[…] “Santhal children are compelled to leave behind the culture they grew up in , whenever they go in for modern education and learning the rudiments of the three r’s. It results in their loss of confidence, and utter confusion as regards their identity. We felt it was important that they studied in the Santhali medium, at least in the initial stages and remained close to their basic culture of song and dance to develop the necessary confidence which would equip them better to go ahead in life.”
Besides, no history book ever told students of the Adivasi contribution to national life, of the Santhal rebellion or heroes. Even Santhal students learnt of the Santhal rebellion against the British Raj as a mere footnote in history. “This was what we strove to correct, and restore Santhal pride in their culture and existence.” […]
Following completion of their Master’s in Social Work (MSW) from Vishwabharati University, Baski and Hansda embarked on a mission to formulate a more relevant and realistic system of primary education for rural Santhali children.
“ We visited schools in Darjeeling, Kolkata, Pondicherry, and even attended the barefoot teachers’ training course in 1993-94 at Loreto Day School , Sealdah, Kolkata.”
The result of all this research culminated in the setting up of the Rolf Schoembs Vidyashram in Ghoshaldanga village of Birbhum district in 1996. In this, Sona Murmu’s friendship with the noted German writer and Indologist who has made Shantiniketan his home for many years now, namely Dr Martin Kaempchen , helped to spread the word around, bringing much-needed funds and the physical support and contribution of friends from India and abroad, including the German consulate. The contribution made by German scientist (late ) Dr Rolf Schoembs was largely instrumental in helping set up the school-and having its founders name the school after him in grateful acknowledgement.
Sociologist Prof Kumkum Bhattacharya, who had taught Baski and Hansda at Vishwabharati , and her anthropologist husband Ranjit Bhattacharya from the Anthropological Survey of India, also chipped in with their wholehearted support for the school. The school also received much-needed guidance from friend and noted educatioist Mary Ann Dasgupta in drafting the right syllabus.
The vehicle for this non-formal school was obviously the Ghoshaldanga Adivasi Seva Sangha that had been established in 1986 by Sona Murmu, the first Santhali student to clear his Madhyamik exams from his village.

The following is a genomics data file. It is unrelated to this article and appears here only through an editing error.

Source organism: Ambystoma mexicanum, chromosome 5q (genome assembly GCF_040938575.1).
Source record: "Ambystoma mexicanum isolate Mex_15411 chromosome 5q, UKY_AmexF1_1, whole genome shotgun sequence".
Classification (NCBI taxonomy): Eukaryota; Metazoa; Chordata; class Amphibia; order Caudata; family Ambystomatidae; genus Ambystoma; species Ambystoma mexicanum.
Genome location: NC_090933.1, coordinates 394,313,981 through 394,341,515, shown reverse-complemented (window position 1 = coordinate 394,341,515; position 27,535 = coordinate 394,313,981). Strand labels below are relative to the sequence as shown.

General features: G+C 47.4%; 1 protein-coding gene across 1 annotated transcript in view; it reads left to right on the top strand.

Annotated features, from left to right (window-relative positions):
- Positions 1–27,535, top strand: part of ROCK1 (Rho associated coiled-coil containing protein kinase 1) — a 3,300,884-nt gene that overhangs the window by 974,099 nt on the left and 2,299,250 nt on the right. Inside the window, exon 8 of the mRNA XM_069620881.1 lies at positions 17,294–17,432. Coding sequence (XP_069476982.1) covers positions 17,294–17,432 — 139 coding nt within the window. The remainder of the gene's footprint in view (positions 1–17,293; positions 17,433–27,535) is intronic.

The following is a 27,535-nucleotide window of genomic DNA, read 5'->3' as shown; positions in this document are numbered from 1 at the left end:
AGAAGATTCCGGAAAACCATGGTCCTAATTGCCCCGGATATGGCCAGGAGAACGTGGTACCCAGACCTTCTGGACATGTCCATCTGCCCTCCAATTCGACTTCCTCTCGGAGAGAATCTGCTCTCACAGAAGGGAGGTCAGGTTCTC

In its earlier days, the work of the Trust was confined to running a night school in Ghoshaldanga village, and helping shift the sick to hospital. […]
The most significant aspect of the Vidyashram is that the 80 children on its rolls learn everything in Santhali using the Bengali alphabet. The alphabet book is bilinjgual, with every Santhali word written alongside its Bengali counterpart-thus you have Dadu (grandfather) explained in Santhali as Gadam Baba., and Naach (dance) alongside the Santhali Enech.
Unlike government primary schools, every child learns to draw and sculpt with his /her tender hands as is akin to Santhali culture. Dance and music is an intrinsic part of the curriculum. Every child gets to learn Santhali folk songs and rhymes and gets introduced to the Santhali idiom that is so much a part of the heritage through school primers. The oral history of the Santhals is introduced to the children through folk songs on the Hul
( Santhal rebellion) and every child learns of the exploits of Siddhu, Kanhu and Dahar through these primers. Additionally, there are several rhymes composed by Boro Baski that teach the children the rudiments of hygiene, as also the prevention and cure of common ailments like diarrhoea, headache, coughs and colds, malaria and the like.
The love of nature, the simplicity of Santhal life and the appreciation of music and dance emerge quite strongly from these songs and rhymes clubbed together under the name-Bansir Sure Gaan Kori (I sing to the tune of the flute). The themes are themselves revealing- Chora Roddur (High noon), Shiyal Bhaya(Brother jackal), Morog dilo daak (The cock crows), Chalo bhai haato (Come on brother, let’s walk), Til shorshe (Sesame mustard) Phota Phul (Flowers in full bloom).
Savour some of these folk songs collected by Boro Baski:
An elder sister tells her younger sister:
Sister, don’t play
On the dusty path
You’ve just taken your bath!
Look, Ma takes the dishes away,
She’ll take you along, if you play.
She’ll give you another bath,
And you’ll cry on the dusty path.
A boy tells his mother:
Mother dear, I took the cattle to graze
And played my flute in the kill grove.
My flute is there still.
Mother dear, keep the rice on my plate,
Do wait till I fetch my flute,
Then I’ll eat to my fill.
A wife tells her husband:
When you go to your in-laws, remember
With a pot of rice beer on your head,
Remember, beloved, my sweet parents are poor, poor indeed.
Don’t ask for rice beer, remember,
Don’t ask for meat, beloved,
Remember my sweet parents are poor,